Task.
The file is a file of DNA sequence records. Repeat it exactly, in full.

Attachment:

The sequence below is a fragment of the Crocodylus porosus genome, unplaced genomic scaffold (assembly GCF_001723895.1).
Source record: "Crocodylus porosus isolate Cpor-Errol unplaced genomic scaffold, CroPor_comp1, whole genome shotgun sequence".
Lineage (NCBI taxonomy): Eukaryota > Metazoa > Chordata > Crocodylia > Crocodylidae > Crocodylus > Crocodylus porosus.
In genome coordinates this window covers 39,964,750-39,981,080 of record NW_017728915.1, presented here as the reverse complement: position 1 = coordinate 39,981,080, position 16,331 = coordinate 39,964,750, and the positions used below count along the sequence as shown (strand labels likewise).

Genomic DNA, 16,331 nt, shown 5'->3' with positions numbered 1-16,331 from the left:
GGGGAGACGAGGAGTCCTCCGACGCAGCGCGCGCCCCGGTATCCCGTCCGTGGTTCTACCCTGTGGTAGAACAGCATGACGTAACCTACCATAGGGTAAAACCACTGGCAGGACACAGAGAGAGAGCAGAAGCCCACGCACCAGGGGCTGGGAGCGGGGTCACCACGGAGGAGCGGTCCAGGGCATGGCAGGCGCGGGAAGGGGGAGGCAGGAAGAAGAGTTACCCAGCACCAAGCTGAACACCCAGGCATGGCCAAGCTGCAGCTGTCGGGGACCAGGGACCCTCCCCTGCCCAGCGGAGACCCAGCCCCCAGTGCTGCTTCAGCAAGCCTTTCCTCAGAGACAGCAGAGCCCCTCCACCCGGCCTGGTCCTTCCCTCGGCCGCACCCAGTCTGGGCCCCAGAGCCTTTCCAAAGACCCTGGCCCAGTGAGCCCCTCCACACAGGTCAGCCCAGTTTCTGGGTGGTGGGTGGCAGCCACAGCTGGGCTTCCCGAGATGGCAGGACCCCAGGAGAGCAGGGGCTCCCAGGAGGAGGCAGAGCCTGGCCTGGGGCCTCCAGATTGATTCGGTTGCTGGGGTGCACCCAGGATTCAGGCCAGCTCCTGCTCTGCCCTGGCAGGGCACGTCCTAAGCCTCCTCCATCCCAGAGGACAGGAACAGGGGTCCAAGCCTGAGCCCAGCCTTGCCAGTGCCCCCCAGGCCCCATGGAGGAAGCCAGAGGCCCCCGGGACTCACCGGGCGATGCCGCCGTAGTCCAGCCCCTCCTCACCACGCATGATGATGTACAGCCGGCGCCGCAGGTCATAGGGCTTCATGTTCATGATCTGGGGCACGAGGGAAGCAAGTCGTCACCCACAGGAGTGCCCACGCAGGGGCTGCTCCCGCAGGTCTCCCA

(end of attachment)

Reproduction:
The sequence below is a fragment of the Crocodylus porosus genome, unplaced genomic scaffold (assembly GCF_001723895.1).
Source record: "Crocodylus porosus isolate Cpor-Errol unplaced genomic scaffold, CroPor_comp1, whole genome shotgun sequence".
Lineage (NCBI taxonomy): Eukaryota > Metazoa > Chordata > Crocodylia > Crocodylidae > Crocodylus > Crocodylus porosus.
In genome coordinates this window covers 39,964,750-39,981,080 of record NW_017728915.1, presented here as the reverse complement: position 1 = coordinate 39,981,080, position 16,331 = coordinate 39,964,750, and the positions used below count along the sequence as shown (strand labels likewise).

Genomic DNA, 16,331 nt, shown 5'->3' with positions numbered 1-16,331 from the left:
GGGGAGACGAGGAGTCCTCCGACGCAGCGCGCGCCCCGGTATCCCGTCCGTGGTTCTACCCTGTGGTAGAACAGCATGACGTAACCTACCATAGGGTAAAACCACTGGCAGGACACAGAGAGAGAGCAGAAGCCCACGCACCAGGGGCTGGGAGCGGGGTCACCACGGAGGAGCGGTCCAGGGCATGGCAGGCGCGGGAAGGGGGAGGCAGGAAGAAGAGTTACCCAGCACCAAGCTGAACACCCAGGCATGGCCAAGCTGCAGCTGTCGGGGACCAGGGACCCTCCCCTGCCCAGCGGAGACCCAGCCCCCAGTGCTGCTTCAGCAAGCCTTTCCTCAGAGACAGCAGAGCCCCTCCACCCGGCCTGGTCCTTCCCTCGGCCGCACCCAGTCTGGGCCCCAGAGCCTTTCCAAAGACCCTGGCCCAGTGAGCCCCTCCACACAGGTCAGCCCAGTTTCTGGGTGGTGGGTGGCAGCCACAGCTGGGCTTCCCGAGATGGCAGGACCCCAGGAGAGCAGGGGCTCCCAGGAGGAGGCAGAGCCTGGCCTGGGGCCTCCAGATTGATTCGGTTGCTGGGGTGCACCCAGGATTCAGGCCAGCTCCTGCTCTGCCCTGGCAGGGCACGTCCTAAGCCTCCTCCATCCCAGAGGACAGGAACAGGGGTCCAAGCCTGAGCCCAGCCTTGCCAGTGCCCCCCAGGCCCCATGGAGGAAGCCAGAGGCCCCCGGGACTCACCGGGCGATGCCGCCGTAGTCCAGCCCCTCCTCACCACGCATGATGATGTACAGCCGGCGCCGCAGGTCATAGGGCTTCATGTTCATGATCTGGGGCACGAGGGAAGCAAGTCGTCACCCACAGGAGTGCCCACGCAGGGGCTGCTCCCGCAGGTCTCCCA